Caught in the classifieds: 2019 Abarth 595 Competizione
In this weekís ďCaught In The ClassifiedsĒ section, Iím highlighting something extremely cool and interesting. Itís the car which saved Fiat from going bankrupt and the car which shaped the way we look at small cars forever. Iím obviously talking about the Fiat 500, but before you click off this article for fear of being bored to death, let me tell you why you shouldnít: itís an Abarth.
Those of you not familiar with Abarth should know that Abarth is Fiatís performance division. Abarth is to Fiat what AMG is to Mercedes or what ĎMí is to BMW. Theyíre a subsidiary of Fiat specializing in turning ordinary cars into something extremely special, as well as going motor racing.
The car Iíve chosen to highlight today is an Abarth 595 Competizione, the most hardcore variant of the little Fiat. The 595 is available in four different trim levels: Custom, Turismo, Competizione and Kit Elaborazione. The latter is just a power upgrade for the base Custom trim, making the Competizione the flagship model and the one to go for.
Changes over the standard car include Sabelt sports seats, cross-drilled brakes, and the wonderful Record Monza exhaust, which weíll get to in a bit. This example Iíve managed to find has just 18,000 miles on the clock, making it a neigh-on factory-fresh car. It can be yours for just under £9,000.
The regular Fiat 500 is a compact, adorable-looking city car, usually driven by people who love the way it looks but arenít too concerned about performance or power. By comparison, the 595 is a seriously aggressive-looking machine, oozing presence and menace from every angle. If the regular 500 is a little Poodle dog, the 595 is a Jack Russell Terrier. Itís still a relatively small dog, but itís incredibly athletic and powerful.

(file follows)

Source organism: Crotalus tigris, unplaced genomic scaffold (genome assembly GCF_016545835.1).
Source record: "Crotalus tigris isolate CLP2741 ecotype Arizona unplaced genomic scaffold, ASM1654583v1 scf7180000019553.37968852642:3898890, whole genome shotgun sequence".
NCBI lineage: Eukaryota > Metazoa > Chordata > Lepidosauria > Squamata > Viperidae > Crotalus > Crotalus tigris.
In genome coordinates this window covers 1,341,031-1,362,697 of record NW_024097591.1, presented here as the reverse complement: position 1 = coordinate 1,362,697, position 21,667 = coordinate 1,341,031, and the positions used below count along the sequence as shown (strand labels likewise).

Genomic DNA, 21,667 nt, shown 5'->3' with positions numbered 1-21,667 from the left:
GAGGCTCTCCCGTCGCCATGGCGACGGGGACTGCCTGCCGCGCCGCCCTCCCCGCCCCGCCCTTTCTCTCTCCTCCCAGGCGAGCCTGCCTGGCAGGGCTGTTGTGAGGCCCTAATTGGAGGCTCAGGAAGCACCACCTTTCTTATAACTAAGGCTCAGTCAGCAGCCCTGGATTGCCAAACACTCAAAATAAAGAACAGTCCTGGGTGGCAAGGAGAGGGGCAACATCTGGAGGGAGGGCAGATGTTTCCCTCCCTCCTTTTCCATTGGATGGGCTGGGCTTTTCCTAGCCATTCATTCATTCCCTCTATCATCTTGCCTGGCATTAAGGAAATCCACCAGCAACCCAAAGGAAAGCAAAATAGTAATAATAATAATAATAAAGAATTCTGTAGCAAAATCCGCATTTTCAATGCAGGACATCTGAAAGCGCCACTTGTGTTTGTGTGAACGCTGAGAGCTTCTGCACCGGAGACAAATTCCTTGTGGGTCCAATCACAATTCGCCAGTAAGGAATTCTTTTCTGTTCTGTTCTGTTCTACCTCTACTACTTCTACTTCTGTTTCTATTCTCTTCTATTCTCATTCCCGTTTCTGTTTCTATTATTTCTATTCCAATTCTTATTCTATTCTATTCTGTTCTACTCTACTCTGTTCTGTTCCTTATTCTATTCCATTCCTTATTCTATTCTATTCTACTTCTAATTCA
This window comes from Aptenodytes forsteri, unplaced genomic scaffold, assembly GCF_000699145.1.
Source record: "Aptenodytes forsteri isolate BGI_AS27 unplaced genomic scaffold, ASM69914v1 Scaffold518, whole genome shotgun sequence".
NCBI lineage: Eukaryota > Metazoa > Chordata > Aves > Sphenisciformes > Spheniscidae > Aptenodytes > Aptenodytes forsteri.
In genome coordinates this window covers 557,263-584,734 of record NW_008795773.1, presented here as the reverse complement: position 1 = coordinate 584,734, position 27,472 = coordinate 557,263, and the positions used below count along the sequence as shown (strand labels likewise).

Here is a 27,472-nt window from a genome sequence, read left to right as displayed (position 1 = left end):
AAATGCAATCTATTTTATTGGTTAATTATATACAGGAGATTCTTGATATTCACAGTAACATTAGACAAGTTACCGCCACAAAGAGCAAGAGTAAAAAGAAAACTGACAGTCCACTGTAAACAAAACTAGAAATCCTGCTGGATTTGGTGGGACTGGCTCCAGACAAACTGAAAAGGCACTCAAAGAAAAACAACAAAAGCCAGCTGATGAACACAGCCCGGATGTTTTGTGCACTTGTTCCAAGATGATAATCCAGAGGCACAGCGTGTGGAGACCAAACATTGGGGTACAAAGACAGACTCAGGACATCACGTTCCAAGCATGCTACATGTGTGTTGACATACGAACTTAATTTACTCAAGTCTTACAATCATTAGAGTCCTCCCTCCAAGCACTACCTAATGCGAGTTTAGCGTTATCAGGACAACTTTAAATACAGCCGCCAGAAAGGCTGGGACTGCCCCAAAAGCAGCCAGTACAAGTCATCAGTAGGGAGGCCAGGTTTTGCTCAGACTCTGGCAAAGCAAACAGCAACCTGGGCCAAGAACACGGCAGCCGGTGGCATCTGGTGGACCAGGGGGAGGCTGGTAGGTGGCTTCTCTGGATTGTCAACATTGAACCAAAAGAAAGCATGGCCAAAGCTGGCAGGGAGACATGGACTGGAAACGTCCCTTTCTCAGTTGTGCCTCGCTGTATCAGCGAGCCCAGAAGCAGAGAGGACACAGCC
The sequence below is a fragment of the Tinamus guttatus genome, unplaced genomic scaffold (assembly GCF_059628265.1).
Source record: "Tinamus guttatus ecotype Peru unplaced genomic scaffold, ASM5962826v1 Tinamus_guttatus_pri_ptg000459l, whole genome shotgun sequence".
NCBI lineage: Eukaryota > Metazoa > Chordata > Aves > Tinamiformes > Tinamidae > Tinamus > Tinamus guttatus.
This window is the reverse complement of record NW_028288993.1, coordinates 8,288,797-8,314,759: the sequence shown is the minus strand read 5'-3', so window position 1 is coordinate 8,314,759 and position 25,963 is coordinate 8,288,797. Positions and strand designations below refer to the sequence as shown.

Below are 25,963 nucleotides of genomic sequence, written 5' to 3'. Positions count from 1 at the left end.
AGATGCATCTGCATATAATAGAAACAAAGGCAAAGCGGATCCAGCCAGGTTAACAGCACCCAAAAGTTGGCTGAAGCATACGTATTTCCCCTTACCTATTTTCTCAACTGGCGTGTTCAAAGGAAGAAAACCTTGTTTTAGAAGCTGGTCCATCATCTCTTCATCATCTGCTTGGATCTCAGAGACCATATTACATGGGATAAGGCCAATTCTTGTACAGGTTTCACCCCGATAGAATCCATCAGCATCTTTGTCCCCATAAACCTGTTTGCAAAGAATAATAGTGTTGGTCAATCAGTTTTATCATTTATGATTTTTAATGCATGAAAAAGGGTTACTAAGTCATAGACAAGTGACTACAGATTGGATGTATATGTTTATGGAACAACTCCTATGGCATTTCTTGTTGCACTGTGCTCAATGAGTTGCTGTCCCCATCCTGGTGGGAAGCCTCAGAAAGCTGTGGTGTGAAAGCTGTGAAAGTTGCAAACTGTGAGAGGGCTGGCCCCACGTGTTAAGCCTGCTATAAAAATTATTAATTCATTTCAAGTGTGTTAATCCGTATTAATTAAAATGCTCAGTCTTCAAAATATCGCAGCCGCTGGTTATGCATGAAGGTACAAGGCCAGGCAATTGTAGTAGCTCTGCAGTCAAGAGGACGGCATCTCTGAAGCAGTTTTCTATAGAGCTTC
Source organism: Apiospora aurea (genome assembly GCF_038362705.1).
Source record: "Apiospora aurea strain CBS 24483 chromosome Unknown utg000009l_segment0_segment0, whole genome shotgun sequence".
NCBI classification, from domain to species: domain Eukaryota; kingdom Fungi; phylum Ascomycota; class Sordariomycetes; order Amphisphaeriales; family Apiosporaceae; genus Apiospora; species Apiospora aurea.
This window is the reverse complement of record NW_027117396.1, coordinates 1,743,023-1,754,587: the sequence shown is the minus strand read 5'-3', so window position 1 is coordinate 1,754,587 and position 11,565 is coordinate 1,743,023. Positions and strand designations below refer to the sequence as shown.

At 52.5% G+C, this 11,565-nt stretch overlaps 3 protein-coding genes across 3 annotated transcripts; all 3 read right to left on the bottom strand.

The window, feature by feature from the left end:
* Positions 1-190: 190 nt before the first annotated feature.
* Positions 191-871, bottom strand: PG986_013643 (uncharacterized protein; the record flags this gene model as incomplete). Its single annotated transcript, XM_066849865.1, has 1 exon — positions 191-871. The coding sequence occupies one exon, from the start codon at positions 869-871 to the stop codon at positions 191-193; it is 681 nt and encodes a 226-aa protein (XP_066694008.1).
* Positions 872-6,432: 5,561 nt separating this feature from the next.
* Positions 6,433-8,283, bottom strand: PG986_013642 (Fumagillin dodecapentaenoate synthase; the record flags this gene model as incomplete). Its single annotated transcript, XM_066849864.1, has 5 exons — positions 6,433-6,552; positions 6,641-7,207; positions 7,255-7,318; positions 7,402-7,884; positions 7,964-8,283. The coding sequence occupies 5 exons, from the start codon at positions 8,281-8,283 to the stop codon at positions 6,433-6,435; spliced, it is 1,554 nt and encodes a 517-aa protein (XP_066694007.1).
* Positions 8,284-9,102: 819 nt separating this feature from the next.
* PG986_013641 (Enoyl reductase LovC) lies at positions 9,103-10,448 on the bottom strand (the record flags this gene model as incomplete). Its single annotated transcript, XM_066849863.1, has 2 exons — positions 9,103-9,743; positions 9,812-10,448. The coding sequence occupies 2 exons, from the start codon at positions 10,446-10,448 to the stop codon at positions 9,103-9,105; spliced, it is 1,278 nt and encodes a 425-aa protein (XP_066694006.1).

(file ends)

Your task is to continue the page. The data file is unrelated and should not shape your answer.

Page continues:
The first thing you notice about the 595 is the upgraded body. Itís got much more aggressive bumpers and side skirts, not to mention 595-bespoke wheels. The front bumper is a lesson in how to turn a cute-looking front fascia into something more akin to an actual hot hatchback. Thereís an ĎAbarthí side stripe spanning from the front wheel arches to the rear ones, and the back has an actual roof-mounted spoiler which is quite considerable in size. The best part about the 595ís exterior? Itís got four exhaust outlets, two more than most hatchbacks twice its size. That works out to an exhaust outlet for every cylinder it has. How many other cars can say that?